Ticks and Lyme disease are a growing concern in Ontario

·4 min read
Ticks and Lyme disease are a growing concern in Ontario
Ticks and Lyme disease are a growing concern in Ontario

In 2020, the Government of Canada recorded just over 1,600 cases of Lyme disease. In early 2021, that number nearly doubled to almost 3,000 cases.

The reason? Ticks.

According to Kimberly Gray, Zoonotic Diseases Program Coordinator for York Region Public Health, tick habitats are expanding across Canada, and the Greater Toronto Area is increasingly becoming a hotspot.

“Ticks are actually small creatures," she explained. "Black-legged ticks in particular are the ones that spread Lyme disease. Lyme disease is actually a bacteria.”

Tick season typically starts from the beginning of March when temperatures start to rise and ends generally around November as the weather begins to cool.

“These ticks are reproducing in our wooded areas, and you will find them in most of the Greater Toronto Area, [and] through much of Ontario,” said Gray.

Gray added that Black-legged ticks are expanding particularly quickler in areas along the northern shores of Lake Erie, Lake Ontario, and the southern shores of Lake Huron, while also moving their way quickly up the St. Lawrence Seaway.

DON'T MISS: Debunking 4 common myths about ticks

GAINING A BETTER UNDERSTANDING OF LYME DISEASE

Improved diagnosis and prevention of Lyme disease are at the heart of a new study conducted by researchers at the University of Guelph.

In a first-ever study, experts are linking internet search activity with local infection rates that can help provide public health units a tool to monitor that spread and warn people about Lyme hotspots.

"Our study was looking at search activity in Google Trends through the general public," explained Dr. Olaf Berke, a statistical epidemiology professor in the Department of Population Medicine in the Ontario Veterinary College. "[We were] looking for the keyword 'Lyme disease', and the idea is that when people look more frequently for this disease, we might pick up signals through those Google searches, and chances are people are going to be looking for this because they have been exposed and they want to learn more.”

“We don't know exactly where this Lyme disease is, but maybe this search engine can give us a clue,” added Berke.

SEE ALSO: Meet the lone star & Asian longhorned ticks: 2 species inching towards E. Canada

The team looked at reports of Lyme disease from 28 public health units in southern Ontario between 2015 and 2019. The researchers then compared that information with Google Trends data for the same regions and years.

They found that most infections occurred in eastern Ontario, between Prince Edward County and the Ontario-Quebec border. The same area showed more frequent internet searches for terms such as “Lyme disease,” “ticks” and “tick bites” than other parts of the province.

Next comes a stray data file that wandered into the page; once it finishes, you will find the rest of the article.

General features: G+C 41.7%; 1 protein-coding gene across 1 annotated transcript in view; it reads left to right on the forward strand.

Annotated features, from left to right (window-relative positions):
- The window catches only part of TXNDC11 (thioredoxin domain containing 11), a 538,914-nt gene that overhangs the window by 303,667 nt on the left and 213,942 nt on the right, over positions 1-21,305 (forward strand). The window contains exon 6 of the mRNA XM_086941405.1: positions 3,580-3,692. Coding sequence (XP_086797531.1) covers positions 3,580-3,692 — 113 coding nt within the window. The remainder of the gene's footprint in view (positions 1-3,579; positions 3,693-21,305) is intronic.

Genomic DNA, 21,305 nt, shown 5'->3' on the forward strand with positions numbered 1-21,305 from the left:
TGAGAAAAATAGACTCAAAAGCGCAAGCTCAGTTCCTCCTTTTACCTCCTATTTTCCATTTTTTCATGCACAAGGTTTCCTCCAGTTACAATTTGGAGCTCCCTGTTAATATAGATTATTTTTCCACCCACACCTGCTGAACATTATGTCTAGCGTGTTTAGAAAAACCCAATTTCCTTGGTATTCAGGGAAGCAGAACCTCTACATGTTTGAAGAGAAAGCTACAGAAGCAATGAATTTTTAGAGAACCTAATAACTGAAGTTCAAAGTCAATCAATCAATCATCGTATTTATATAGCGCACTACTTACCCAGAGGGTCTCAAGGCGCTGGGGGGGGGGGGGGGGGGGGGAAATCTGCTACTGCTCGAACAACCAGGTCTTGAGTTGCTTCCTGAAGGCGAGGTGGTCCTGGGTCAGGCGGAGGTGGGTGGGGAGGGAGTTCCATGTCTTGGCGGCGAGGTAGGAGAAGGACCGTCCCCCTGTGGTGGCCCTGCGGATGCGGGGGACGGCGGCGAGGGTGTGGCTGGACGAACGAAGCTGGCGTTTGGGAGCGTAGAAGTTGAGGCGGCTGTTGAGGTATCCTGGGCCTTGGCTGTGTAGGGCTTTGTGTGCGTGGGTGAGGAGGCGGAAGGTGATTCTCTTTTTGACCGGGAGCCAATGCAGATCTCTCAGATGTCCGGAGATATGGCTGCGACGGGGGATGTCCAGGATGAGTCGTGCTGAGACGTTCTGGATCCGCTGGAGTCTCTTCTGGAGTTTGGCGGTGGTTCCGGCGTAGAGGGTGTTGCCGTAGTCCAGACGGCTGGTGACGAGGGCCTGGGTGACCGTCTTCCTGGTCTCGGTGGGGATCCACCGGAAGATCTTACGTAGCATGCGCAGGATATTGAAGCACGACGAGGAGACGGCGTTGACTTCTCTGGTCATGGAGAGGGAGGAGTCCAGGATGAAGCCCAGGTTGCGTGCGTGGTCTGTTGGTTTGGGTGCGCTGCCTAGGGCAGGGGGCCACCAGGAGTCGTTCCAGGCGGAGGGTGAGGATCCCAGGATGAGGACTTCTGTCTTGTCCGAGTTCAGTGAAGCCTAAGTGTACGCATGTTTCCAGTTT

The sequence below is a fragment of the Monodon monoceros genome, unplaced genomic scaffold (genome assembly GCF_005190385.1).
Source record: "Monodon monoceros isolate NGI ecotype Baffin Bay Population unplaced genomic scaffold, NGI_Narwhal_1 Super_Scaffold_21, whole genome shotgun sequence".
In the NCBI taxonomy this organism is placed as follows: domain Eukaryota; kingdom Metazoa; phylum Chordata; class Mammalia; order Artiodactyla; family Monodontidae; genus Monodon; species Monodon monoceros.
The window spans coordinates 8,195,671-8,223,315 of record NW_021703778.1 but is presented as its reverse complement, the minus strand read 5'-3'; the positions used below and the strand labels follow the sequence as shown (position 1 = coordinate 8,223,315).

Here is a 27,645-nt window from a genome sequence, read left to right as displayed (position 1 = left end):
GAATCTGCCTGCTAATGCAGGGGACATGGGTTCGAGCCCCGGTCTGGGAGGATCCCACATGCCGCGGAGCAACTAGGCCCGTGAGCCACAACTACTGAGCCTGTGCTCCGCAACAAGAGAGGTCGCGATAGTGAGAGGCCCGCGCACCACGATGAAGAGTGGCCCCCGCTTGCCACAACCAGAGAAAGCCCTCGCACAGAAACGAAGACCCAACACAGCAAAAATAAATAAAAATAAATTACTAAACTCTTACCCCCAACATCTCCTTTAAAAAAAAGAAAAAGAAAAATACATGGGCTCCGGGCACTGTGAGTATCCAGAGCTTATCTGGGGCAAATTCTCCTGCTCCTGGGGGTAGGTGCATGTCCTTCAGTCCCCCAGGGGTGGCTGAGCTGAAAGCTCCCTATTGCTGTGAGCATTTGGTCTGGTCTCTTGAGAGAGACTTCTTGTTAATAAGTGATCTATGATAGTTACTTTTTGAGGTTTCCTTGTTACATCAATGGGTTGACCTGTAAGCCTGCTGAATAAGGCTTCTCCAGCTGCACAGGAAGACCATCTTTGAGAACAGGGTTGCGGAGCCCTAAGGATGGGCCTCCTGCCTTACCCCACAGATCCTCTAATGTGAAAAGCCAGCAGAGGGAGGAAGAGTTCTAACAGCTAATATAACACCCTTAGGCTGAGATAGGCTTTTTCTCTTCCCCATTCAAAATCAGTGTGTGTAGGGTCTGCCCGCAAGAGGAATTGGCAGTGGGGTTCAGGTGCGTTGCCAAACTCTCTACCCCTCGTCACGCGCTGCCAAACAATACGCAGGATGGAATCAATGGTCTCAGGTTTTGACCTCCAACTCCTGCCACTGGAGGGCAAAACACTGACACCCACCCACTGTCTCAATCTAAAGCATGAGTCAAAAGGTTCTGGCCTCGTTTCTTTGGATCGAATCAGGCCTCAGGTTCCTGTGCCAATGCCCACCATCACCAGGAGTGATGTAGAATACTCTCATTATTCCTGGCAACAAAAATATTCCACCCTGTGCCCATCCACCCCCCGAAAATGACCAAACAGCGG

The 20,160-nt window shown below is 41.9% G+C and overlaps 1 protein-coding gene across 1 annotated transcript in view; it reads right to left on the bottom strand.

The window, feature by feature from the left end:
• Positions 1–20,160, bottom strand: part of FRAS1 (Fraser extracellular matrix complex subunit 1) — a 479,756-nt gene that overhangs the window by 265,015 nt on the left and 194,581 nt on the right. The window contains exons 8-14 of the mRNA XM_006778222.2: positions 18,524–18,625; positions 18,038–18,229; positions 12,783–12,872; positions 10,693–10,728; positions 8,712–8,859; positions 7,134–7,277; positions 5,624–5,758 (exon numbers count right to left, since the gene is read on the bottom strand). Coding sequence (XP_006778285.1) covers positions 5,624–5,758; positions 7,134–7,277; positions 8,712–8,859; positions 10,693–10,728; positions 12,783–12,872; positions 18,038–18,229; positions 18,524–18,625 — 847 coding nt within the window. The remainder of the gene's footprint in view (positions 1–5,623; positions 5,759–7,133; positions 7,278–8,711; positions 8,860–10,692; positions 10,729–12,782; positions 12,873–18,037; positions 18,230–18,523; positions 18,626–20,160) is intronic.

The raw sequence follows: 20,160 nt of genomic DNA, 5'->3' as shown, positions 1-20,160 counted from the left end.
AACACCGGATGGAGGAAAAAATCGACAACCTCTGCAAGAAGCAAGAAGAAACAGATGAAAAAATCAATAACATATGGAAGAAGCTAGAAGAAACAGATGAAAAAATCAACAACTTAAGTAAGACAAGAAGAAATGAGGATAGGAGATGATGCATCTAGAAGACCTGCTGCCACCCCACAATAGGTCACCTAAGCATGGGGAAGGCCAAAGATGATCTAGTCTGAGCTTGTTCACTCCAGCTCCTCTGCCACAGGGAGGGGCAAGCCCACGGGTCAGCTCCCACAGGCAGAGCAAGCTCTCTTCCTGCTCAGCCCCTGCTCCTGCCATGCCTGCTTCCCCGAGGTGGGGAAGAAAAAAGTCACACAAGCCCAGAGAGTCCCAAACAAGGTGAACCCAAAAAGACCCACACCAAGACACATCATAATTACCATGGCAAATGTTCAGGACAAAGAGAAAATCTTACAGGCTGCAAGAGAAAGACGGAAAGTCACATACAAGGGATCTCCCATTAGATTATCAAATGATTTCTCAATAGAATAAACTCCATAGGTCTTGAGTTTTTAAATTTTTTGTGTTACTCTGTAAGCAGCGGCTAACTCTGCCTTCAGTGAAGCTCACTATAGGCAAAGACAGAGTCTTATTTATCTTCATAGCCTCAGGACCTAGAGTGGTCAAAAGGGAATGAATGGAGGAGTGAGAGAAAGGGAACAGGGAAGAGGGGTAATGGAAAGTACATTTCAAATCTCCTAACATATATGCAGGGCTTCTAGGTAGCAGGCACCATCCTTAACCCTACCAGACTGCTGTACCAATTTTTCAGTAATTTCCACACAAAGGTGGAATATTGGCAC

“There are plenty of people, thousands across Canada, who get infected and they need treatment… some people get away with a rash, some have more serious health effects. It could even be even lethal... so it’s not something we should brush off,” said Berke.

To learn more about the researchers' analysis of Lyme disease in southern Ontario utilizing Google Trends searches, click here.

WATCH BELOW: TIPS ON HOW TO PROTECT YOURSELF FROM TICK BITES

Click here to view the video

LESSON YOUR RISK

As ticks become more prevalent across the province, it's important to know how to stay as protected as possible when heading outdoors.

Gray advises folks to take precautions, "such as wearing insect repellent and covering up any exposed skin when you go outside.”

“This would include wearing long-sleeve shirts and pants. Also when you are walking through the forest it’s important to stay in the middle of the trails — ticks like to hang along the tall grass and the sides of trails, or the inside of the forest themselves.”

WHAT TO DO IF YOU FIND A TICK ON YOU

It's important to thoroughly check yourself, your children, and your pets after a hike or walk in wooded or grassy areas. Make sure you do a full-body check — especially in the hair, under the arms, in and around the ears, the belly button, behind the knees and between the legs.

If you spot a tick latching on, Gray explained how tweezers could be used to remove it.

“What you’re going to also do is take a set of tweezers, and if you have a tick on your skin, grab the tick as close as possible to the skin and pull it straight out. [It's] important not to put anything on the tick... no vaseline, don’t try to burn it off...just remove it as quickly as possible with a set of tweezers or a tick key,” said Gray. “After you remove the tick, cleanse the bite site thoroughly with rubbing alcohol and or soap or water.”

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